» A terror group takes responsibility: A terror group known locally as Boko Haram seems to be taking advantage of the weakness of the country’s central government in Northeastern Nigeria, planning attacks to escalate sectarian violence and going after government buildings and police stations in the process. “There’s that fear that something might possibly happen again,” said Nigerian Red Cross official Ibrahim Bulama. The group has threatened to continue its attacks “until until security forces stop their excesses on our members and vulnerable civilians.”
I would have a policy that we do not negotiate with terrorists. Now, then you need to look at the whole situation and examine the facts.Herman Cain, answering a question from Anderson Cooper as to whether he would, as he’d earlier intimated, be comfortable authorizing a hostage swap along the lines of what went down between the Israelis and Palestinians today — the hypothetical situation was an American soldier being held hostage, and his holder demanding the release of all Guantanamo detainees. Similar to Cain’s recent contradiction on his remark about an electrified border fence (he said it was a joke, but that he might still want an electric fence), he seems to want it both ways in an awkwardly compressed way. If you say you can’t negotiate with terrorists, isn’t that sort of the end of this question?
Iranian bombing plot stymied by FBI: American officials reported today that the FBI infiltrated and derailed a terrorist plot backed by Iran. The plan involved paid collusion from an elite Iranian security force to the Zeta drug cartel of Mexico (unbeknownst to the Iranians, the contact they believed to be with the Zetas was cooperating with the FBI). The intended outcome was a bomb going off at a Washington D.C. restaurant, which would have killed Adel Al-Jubeir, Saudi Arabia’s ambassador to the United States. This is big news, as a publicly disseminated example of Iran as a state supporter of terrorism; it has been viewed as such by the U.S. State Department since 1984. source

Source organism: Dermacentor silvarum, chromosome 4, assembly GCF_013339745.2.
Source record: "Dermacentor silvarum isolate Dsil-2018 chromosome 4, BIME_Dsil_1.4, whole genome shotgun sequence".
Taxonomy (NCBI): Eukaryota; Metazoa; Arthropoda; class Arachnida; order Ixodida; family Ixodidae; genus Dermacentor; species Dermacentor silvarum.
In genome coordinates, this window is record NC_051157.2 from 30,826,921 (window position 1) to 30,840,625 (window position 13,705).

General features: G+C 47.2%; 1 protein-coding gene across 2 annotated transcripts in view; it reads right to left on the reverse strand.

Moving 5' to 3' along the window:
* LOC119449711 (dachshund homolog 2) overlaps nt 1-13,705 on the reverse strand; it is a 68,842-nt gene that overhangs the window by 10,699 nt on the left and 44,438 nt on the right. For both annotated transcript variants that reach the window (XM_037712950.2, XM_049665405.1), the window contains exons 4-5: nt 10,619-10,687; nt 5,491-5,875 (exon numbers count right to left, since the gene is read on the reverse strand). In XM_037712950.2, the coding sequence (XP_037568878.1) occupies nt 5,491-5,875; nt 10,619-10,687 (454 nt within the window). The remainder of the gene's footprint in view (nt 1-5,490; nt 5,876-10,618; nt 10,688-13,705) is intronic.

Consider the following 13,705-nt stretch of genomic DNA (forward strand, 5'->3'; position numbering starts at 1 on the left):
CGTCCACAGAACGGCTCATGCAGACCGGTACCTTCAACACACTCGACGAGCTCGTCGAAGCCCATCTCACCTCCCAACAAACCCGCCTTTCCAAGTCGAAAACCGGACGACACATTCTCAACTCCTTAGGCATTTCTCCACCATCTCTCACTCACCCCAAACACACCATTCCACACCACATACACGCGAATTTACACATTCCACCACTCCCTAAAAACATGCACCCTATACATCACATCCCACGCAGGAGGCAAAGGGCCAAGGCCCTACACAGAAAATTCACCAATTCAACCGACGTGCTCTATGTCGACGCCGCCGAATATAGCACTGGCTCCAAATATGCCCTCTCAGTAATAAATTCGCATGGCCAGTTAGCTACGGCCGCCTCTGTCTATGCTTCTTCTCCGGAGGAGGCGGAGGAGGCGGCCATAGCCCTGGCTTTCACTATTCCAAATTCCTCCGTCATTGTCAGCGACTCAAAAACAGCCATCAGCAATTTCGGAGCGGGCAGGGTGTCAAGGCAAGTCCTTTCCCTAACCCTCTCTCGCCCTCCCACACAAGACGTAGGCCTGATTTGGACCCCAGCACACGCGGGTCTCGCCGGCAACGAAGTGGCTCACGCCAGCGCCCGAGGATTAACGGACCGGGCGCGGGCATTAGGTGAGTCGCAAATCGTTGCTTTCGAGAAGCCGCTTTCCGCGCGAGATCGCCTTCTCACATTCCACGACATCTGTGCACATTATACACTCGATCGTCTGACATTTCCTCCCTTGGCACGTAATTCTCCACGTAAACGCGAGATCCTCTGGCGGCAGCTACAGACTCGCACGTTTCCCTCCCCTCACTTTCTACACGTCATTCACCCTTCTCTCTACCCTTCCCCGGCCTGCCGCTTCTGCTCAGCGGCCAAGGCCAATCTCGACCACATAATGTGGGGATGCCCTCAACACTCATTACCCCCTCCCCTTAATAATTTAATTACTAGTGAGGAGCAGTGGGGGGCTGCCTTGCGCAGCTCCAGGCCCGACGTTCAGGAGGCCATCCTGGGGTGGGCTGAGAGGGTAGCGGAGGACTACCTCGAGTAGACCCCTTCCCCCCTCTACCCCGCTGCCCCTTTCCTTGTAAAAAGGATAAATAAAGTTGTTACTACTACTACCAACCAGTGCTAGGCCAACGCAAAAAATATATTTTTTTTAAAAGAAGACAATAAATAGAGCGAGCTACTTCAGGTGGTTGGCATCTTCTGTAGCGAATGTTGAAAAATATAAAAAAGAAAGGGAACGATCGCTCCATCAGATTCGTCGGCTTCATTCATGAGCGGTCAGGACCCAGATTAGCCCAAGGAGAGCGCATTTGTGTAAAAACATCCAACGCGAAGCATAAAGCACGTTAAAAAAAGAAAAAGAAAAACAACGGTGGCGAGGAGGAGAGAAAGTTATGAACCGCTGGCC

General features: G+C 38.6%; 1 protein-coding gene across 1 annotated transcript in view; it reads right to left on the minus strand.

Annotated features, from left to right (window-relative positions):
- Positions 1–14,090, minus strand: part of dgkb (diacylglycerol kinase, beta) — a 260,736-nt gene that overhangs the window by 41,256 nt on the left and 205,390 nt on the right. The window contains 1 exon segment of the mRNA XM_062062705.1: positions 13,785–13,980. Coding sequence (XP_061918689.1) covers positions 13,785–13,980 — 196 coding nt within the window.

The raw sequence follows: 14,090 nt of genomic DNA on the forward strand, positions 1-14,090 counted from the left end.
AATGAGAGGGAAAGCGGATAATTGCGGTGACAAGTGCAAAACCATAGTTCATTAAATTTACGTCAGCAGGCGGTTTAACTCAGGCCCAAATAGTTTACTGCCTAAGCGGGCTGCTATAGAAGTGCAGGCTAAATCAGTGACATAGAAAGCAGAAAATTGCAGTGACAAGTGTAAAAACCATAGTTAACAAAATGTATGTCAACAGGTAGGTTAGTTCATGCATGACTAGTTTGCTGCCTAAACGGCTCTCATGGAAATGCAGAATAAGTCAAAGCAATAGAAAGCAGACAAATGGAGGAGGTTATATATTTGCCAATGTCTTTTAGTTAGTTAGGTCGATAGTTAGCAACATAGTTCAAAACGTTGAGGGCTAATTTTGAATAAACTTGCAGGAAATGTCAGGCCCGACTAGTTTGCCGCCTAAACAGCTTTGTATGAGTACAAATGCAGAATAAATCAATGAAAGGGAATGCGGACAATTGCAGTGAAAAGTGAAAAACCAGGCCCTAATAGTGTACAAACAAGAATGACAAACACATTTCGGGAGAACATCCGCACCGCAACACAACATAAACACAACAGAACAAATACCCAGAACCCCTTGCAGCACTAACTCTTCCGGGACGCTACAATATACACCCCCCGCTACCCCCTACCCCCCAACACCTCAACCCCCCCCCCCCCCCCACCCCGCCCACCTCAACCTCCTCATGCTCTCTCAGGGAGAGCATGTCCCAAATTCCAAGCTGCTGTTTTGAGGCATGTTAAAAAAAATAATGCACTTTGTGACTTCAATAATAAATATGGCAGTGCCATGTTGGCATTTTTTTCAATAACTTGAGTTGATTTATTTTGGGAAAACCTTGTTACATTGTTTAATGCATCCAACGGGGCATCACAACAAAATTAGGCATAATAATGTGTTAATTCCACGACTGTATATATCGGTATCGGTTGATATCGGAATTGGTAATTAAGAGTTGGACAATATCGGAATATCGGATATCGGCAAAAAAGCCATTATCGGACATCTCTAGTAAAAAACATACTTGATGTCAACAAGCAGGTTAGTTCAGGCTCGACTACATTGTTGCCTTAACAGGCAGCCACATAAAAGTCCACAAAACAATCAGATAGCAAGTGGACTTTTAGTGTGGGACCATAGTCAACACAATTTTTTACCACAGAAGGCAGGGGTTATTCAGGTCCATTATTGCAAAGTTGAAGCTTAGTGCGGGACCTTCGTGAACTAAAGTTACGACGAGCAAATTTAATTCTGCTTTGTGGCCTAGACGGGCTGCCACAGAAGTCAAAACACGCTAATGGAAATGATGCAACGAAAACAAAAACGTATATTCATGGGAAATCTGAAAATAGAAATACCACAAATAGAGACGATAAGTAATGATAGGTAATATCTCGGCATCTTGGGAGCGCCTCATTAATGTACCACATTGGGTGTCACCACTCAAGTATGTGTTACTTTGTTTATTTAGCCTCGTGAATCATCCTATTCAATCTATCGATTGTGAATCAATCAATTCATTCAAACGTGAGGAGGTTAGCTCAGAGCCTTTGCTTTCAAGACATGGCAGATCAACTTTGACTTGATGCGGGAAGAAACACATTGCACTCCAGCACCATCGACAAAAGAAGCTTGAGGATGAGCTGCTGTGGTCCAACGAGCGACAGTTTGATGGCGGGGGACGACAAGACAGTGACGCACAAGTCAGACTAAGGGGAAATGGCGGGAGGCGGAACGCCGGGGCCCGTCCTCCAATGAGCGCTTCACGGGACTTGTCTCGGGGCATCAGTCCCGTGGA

The United States is committed to holding Iran accountable for its actions.Eric Holder, holding a press conference where he held Iran in low regard; he wasn’t holding back a story that would have a strong hold on the press for the rest of the day: That the U.S. held two Iranian suspects in their custody, who the U.S. believes hold the key to an assassination plot involving a Saudi diplomat, as well as a number of related plots. Hold the phone!
Although not widely known, Jamaicans have been involved in some of the worst or potentially devastating acts of terrorism of the last decade.A recently-uncovered Wikileaks cable from a U.S. diplomat in Jamaica • Suggesting that Jamaicans are a serious terror threat … a claim that the diplomat makes by linking three separate notable terror incidents in the past decade to people of Jamaican descent: Shoe bomber Richard Reid (his parents were Jamaican), D.C. sniper co-conspirator Lee Boyd Malvo and 2005 London bomber Germaine Lindsay. As Talking Points Memo points out, the ties are weak at best, making this 2010 diplomatic cable a bit of a bizarre footnote in the annals of Wikileaks — one with plenty of bizarre footnotes already. source (via • follow)
Look, I don’t want to kill someone. But if you threaten my family [and] one of our lives is in danger, I’m doing all I can to kill you. No apologies.CNN contributor Roland S. Martin, commenting via Facebook on the U.S.-led attack that killed Anwar al-Awlaki - Yahoo! News (via brooklynmutt)
As a general matter, it would be entirely lawful for the United States to target high-level leaders of enemy forces, regardless of their nationality, who are plotting to kill Americans both under the authority provided by Congress in its use of military force in the armed conflict with al-Qaeda, the Taliban, and associated forces as well as established international law that recognizes our right of self-defense.A vague, anonymous U.S. official • Discussing and defending the American role in killing key al-Qaeda figure Anwar al-Awlaki, whose killing was sanctioned in a secret memo put together by the Justice Department. As we pointed out earlier, al-Awlaki was a U.S. citizen, making his assassination very controversial for some, most notably Glenn Greenwald. Does the explanation above hold water? source (via • follow)
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